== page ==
Here are some pics of 'Orange Triumph' budded from the hedge in Ethel Street, Guildford (Perth).
Two plants from the same budstick and on this day, one was producing flowers that were less full than the other. It was just a curiosity of the day and not a consistent character of those plants.
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Reply #10 of 15 posted 31 JAN by Give me caffeine
The leaves on the Bangalow rose are definitely not as round as the ones shown in Billy's photos. Much more elongated.

*goes to look for "Orleans" tribe"*

ETA: Similarities there, but it's not 'Orléans Rose', or Koster's sport or 'Maréchal Foch', as all of those have wrinkly leaves (rugose, for the posh types) and this critter has smooth ones.

'New Orleans' doesn't match for scent (not enough shots available to tell much else).

I'm just digging though everything tagged as "polyantha". The Bangalow beastie could pass for 'Eutin' if you squint at it sideways. Colour of 'Eutin' is more towards red while "BB" more towards carmine-pink, but otherwise seems to be a close match. 'Eutin' is still in commerce in Australia.
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Reply #11 of 15 posted 31 JAN by Give me caffeine
Ok, have been through all 63 pages of small thorny things tagged as polyantha, and have looked at anything that the thumbnail indicated might be in the right colour range. Can't find an exact match that jumps out at me, which probably means I'm missing something.

It's unlikely that "BB" is not listed, but quite a lot of them are missing photos, and frankly some of the photos of "the same rose" show so much variation that I'm wary of trusting them all, so it might (possibly) be one of the polyanthas that I have checked out.

ETA: Aha. There's a 'Pink Eutin' sport of 'Eutin'. No record of it being in Australia, but interesting in that it indicates a variant in the right colour range. Didn't find it at first because it's tagged as Floribunda rather than Polyantha. I suppose I'll have to go through all the floridbundles now.

Also went back and checked out every photo for 'Eutin', and some of those appear show a similar colour range, although obviously I can't be sure how accurate they are for colour. But still, 'Eutin' or a variant is looking closest at the moment.
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Reply #12 of 15 posted 1 FEB by Plazbo
The current understanding by those who've researched it is that it's spread is via grafting/budding on to infected rootstock and doesn't appear to spread from insect or cutting tools. So....may not be risk, just a defect of the plant and it's prior culture/care.

Having said that, when I get newly released roses from the larger sellers and they show RMV (sadly that outcome isn't unusual), I have to question the accuracy of what was studied, if the rose came into Australia already infected or if it's the norm for things to be budded onto infected rootstock.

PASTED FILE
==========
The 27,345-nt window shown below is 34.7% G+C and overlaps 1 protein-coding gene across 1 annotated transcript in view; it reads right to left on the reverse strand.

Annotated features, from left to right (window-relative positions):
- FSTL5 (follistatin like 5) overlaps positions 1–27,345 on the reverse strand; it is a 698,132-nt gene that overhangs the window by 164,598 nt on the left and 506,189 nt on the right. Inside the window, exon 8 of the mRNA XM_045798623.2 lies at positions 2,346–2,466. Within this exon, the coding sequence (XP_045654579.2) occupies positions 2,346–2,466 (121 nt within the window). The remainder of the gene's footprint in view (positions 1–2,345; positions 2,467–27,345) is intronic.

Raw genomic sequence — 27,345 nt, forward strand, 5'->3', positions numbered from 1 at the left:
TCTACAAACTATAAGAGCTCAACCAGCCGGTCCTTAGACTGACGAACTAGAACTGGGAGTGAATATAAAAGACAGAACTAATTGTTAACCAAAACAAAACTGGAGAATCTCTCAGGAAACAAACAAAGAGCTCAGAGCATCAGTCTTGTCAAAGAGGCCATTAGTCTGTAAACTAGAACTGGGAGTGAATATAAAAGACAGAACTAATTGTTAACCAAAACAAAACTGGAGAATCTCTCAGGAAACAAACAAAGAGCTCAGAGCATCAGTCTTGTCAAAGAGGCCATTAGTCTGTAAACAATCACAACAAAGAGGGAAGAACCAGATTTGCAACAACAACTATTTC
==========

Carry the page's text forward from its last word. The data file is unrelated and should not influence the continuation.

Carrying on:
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Reply #13 of 15 posted 3 FEB by Rupert, Kim L.
You can find those who will argue until blue in the face that it is easy to spread RMV via various odd and weird ways. Ralph Moore, who owned and operated Sequoia Nursery in Visalia, CA for 70 years (1937 - 2007) stated he had never been able to spread it any other way than budding/grafting, and he had TRIED. The roses you have received infected with RMV could either have been imported already infected, or the stock upon which they were budded there was infected. If they were US imports, particularly of roses created prior to the early 1990's, they very likely were already infected when imported there. RMV was a large issue with the US rose industry for decades. It is still not uncommon to find infected plants in nurseries here.
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Reply #14 of 15 posted 3 FEB by Plazbo
I suspect its a domestic propagation issue to some extent, its hard to account for a Kordes bred this century to have it but every now and then Madame Annisette has the yellow squiggle pattern on some leaves. There is a lot of the 90's USA stock too (ie Gemini, Honey Bouquet) which is expected. Its kordes and uk bred roses from this century that leave me questioning where the issue is.
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Reply #15 of 15 posted 3 FEB by Rupert, Kim L.
It's been estimated that by the late 1980's, upwards of 80% of the US production was infected. By the time the US producers began to honestly admit there was a problem, their fortunes were already dwindling and a short few years later they began bankrupting and being bought out by even less professional and accomplished owners. In all those decades, from the 1920's when RMV symptoms were first written of in the ARS annuals as "Infectious Chlorosis in Roses", through the 1990's, we passed RMV around the world MANY times. There are a number of contract producers remaining in the US which are continuing to infect new varieties as well as simply push out already infected types. I'm fairly confident similar situations exist in Australia, too, perhaps in Europe? I don't know. I haven't read complaints of RMV infection in Europe, which doesn't mean it doesn't exist, simply that I haven't read of it.